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Subject:Re: Help with Docbook From:eric -dot- dunn -at- ca -dot- transport -dot- bombardier -dot- com To:"TECHWR-L" <techwr-l -at- lists -dot- raycomm -dot- com> Date:Thu, 24 Jul 2003 13:54:44 -0400
Chris Gooch <chris -dot- gooch -at- lightworkdesign -dot- com> wrote on 07/24/2003 01:17:40
> but... isn't the advantage that you can make the DTD / Schema
> available to anyone you want to be able to talk to?
> (I understand the point that XML is not a language, but a metalanguage;
> but that's precisely its usefulness isn't it?)
Perhaps the underlying point that is trying to expressed is that once you
adopt DocBook, DITA, or anything else you've adopted a specific language.
You start with something open and extensible. An alphabet, outlines for
grammar and structure rules, basic interpretation and usage guidelines,
pronunciation, etcetera. In other words, XML.
You then create a language. French, English, Spanish, Italian, German, or
even Esperanto. These languages are still extensible. This was pointed out
in an earlier post. You can add and subtract words. But common usage
severely limits how much you can change and at what rate. Changes that are
made, often remain local dialects that are incomprehensible even to
others, who for all intents and purposes, are using and communicating in
the same language. And like XML, you can change the grammar rules or even
the alphabet as well.
Like XML schemas, DTDs, and all, you can provide others without your
language knowledge dictionaries and manuals and guides so they can
communicate with you. Doesn't mean its going to be easy. Indeed, much like
DocBook, English or French are structured, but in general very fast and
loose with many rules to accommodate as many conceivable and inconceivable
communication situations as possible.
So, once you commit to a specific dialect and/or specialised extension
(say medical terms)of English, communication is really only straight
forward with other users of the same dialect and specialised extension.
Much like XML, since languages often share a common base, some words and
constructs sound familiar and are even recognisable. But it equates to far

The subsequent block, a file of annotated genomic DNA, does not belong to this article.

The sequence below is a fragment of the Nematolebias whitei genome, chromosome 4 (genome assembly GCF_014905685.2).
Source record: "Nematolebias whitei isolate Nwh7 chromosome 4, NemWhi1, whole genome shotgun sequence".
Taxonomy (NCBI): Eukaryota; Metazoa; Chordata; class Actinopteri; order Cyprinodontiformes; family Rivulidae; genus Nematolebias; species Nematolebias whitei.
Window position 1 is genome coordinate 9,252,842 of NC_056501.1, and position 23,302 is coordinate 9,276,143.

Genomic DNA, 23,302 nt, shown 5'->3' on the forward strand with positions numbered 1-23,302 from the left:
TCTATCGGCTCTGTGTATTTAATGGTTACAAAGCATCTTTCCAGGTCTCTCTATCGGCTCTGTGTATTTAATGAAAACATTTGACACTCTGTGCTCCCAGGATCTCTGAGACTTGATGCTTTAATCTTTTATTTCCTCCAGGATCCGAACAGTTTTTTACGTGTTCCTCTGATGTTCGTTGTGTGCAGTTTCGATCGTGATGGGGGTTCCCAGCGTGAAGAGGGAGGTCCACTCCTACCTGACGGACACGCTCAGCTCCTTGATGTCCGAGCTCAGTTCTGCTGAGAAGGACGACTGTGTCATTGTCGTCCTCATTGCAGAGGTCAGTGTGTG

less than complete and efficient communication. However, like languages,
some of the things that seem familiar between two XML instances might not
even have anything to do each other.
So an XML based instance like a language certainly sets the grounds for
improved communication between those using the same instance/language. But
it's not the magic bullet for universal communication that the hype makes
it out to be. Not unless some giant unwieldy language (DocBook/English)
become a defacto standard with the enormous varied support required to
process all variations or some stilted, constraining, virtually dead
language is forced as a standard (Esperanto).
Even steering this discussion back to software and FrameMaker and Word
shows the silliness of much of the HYPE. FrameMaker MIF could very easily
be made into XML. All you have to do is re-express the MIF rules as a DTD
and provide XML compliant tags. If this was done, FM could be said to
produce XML. Word could do something similar with RTF.
The XML-RTF is not going to be any more recognisable to XML-MIF FrameMaker
and vice-versa. Once you develop the conversion between the two XML
instances, the model differences between the rendering engines FM/Word are
still going to have the same problems that they had before they were both
The only difference in the truly XML world as opposed to the quasi XML
world of XML-RTF and XML-MIF is that the quasi world is far simpler. There
are only two instances being considered and only two rendering engines. In
the real XML world, there are an infinite number of XML instances and
numerous rendering/interpretation engines.
It's easy to see how XML could be used to create a standard communication
method within an organisation or community (much like a spoken language).
But the claims that it makes UNIVERSAL communication, single-sourcing,
information sharing, and all the other magic powers it's claimed to
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